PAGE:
And start nominating and performing semiopsy on your own activity rather than other people’s. Perhaps the point of the blogs should become the openings and schmoozing and admin work. A feedback loop will align the interests of your career and your art in a way that an interference pattern won’t. And it’ll be a much richer experience for everyone than just one more terribly amusing animated GIF. What happens when Nelson Muntz points and laughs at himself?
Infinite Jest is a train-wreck of a novel but quite deliberately so. The problem is that it is also a train-wreck of a consciousness-raising gesamtkunstwerk generated as a negative form by the narrative narcolepsy of that novel.
Its attempt at giving the reader an imaginative lifeworld to render beyond the novel, the same as, you know, any other novel, by self-consciously not actually doing that is trivial and grating. It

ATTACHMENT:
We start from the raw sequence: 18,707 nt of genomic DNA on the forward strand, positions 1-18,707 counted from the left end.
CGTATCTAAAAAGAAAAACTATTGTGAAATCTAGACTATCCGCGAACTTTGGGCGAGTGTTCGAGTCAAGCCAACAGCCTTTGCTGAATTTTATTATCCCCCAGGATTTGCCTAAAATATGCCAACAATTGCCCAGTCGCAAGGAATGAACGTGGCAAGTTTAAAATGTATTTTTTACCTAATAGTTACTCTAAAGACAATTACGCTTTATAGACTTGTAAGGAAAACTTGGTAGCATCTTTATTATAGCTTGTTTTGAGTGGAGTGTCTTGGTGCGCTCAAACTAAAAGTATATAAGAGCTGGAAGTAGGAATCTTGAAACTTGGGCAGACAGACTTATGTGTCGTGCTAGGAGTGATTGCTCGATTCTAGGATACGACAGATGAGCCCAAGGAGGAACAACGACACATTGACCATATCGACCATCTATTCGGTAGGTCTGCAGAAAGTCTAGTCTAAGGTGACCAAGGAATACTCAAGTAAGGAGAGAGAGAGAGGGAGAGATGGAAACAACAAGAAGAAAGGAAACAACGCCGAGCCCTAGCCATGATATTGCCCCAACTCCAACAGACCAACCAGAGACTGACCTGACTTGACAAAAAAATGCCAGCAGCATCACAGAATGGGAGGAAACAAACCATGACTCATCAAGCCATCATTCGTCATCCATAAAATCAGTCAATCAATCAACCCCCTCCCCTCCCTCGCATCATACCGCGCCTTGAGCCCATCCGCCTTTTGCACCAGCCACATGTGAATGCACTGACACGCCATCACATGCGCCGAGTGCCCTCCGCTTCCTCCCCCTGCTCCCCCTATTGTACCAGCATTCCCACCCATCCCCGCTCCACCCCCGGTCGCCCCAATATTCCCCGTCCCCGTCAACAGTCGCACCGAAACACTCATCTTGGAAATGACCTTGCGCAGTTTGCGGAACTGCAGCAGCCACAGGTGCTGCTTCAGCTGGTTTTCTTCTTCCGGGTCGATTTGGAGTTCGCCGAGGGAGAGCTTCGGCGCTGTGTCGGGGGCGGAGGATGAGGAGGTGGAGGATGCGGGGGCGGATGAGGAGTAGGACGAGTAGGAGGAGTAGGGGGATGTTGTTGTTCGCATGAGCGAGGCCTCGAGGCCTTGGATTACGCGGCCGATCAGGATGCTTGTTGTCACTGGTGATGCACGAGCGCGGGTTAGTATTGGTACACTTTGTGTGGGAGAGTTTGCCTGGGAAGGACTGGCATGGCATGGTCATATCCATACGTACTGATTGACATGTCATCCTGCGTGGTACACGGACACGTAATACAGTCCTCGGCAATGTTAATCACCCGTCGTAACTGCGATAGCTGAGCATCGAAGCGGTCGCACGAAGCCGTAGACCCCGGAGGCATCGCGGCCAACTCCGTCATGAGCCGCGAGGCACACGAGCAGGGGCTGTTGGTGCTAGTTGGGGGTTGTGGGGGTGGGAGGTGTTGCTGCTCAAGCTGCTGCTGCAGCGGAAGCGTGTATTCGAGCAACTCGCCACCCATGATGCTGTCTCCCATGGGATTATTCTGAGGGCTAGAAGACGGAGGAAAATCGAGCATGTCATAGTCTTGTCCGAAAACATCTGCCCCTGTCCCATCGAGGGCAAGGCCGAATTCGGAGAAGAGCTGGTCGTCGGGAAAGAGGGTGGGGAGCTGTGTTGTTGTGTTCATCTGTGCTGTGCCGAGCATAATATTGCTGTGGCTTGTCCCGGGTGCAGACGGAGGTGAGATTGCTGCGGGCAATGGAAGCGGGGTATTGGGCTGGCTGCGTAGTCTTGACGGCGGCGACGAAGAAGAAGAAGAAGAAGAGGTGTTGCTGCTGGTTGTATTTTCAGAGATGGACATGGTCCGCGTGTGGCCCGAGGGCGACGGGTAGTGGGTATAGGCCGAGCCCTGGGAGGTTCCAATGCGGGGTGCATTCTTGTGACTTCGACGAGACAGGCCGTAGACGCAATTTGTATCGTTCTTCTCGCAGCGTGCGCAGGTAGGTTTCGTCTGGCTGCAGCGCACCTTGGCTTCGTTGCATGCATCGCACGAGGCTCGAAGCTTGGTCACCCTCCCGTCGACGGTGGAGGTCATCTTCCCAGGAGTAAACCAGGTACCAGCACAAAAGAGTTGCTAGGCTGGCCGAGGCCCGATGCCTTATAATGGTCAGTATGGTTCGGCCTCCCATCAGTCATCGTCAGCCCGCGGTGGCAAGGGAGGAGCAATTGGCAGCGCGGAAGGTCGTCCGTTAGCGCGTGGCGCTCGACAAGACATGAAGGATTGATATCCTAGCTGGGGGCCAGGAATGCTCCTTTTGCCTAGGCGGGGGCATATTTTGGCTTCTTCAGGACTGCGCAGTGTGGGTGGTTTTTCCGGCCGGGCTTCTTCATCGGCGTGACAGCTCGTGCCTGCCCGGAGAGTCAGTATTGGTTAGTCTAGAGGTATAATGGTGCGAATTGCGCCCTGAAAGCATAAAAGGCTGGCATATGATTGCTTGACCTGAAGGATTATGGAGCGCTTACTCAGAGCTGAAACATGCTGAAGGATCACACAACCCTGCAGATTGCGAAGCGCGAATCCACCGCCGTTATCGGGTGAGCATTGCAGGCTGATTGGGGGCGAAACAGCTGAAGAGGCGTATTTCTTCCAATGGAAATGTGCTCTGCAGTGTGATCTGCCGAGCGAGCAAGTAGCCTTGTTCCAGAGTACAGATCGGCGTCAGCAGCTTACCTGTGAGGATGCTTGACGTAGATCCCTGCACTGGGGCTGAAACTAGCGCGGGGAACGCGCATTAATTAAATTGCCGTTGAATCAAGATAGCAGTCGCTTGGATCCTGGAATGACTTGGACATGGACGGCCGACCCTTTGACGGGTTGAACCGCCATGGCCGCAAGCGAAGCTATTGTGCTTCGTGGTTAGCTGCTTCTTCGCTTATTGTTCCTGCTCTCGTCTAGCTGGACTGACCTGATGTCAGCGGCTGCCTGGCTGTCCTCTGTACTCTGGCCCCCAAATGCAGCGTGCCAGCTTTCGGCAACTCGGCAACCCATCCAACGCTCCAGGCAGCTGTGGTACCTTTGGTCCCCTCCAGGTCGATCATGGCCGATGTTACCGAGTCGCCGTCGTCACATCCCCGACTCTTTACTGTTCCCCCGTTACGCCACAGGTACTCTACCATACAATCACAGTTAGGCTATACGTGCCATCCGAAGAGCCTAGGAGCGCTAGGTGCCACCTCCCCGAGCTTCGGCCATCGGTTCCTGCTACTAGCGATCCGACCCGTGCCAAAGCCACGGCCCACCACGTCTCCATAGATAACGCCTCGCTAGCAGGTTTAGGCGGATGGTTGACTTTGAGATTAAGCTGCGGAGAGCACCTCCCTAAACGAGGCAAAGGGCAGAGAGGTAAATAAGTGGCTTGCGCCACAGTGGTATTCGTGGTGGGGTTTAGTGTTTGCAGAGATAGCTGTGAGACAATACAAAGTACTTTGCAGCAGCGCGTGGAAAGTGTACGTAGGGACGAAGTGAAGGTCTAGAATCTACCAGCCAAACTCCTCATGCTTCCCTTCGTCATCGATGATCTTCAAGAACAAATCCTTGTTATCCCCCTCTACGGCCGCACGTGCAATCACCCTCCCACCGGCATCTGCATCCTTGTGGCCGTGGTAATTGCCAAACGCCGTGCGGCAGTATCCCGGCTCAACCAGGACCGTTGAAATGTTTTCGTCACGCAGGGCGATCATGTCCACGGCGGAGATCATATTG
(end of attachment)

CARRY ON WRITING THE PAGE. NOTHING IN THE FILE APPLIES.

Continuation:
Talking about “Open Source” rather than Free Software can lead people to concentrate on availability of source code rather than protecting freedom. And to concentrate on the developers who write that source code rather than all the users of the software that it represents.
There were two particularly clear examples of this today.
Columnist Matt Assay argues –
“Because Web developers don’t necessarily need to protect their
software, we’re seeing more adopt licenses like BSD, Apache, and other
permissive licenses in order to foster community, rather than
protection, around their software.”
Developers protecting their software source code isn’t the point of free software. The freedom of the users of that software is. And using “permissive” licenses for web applications doesn’t protect that freedom when you encounter the software online as a user.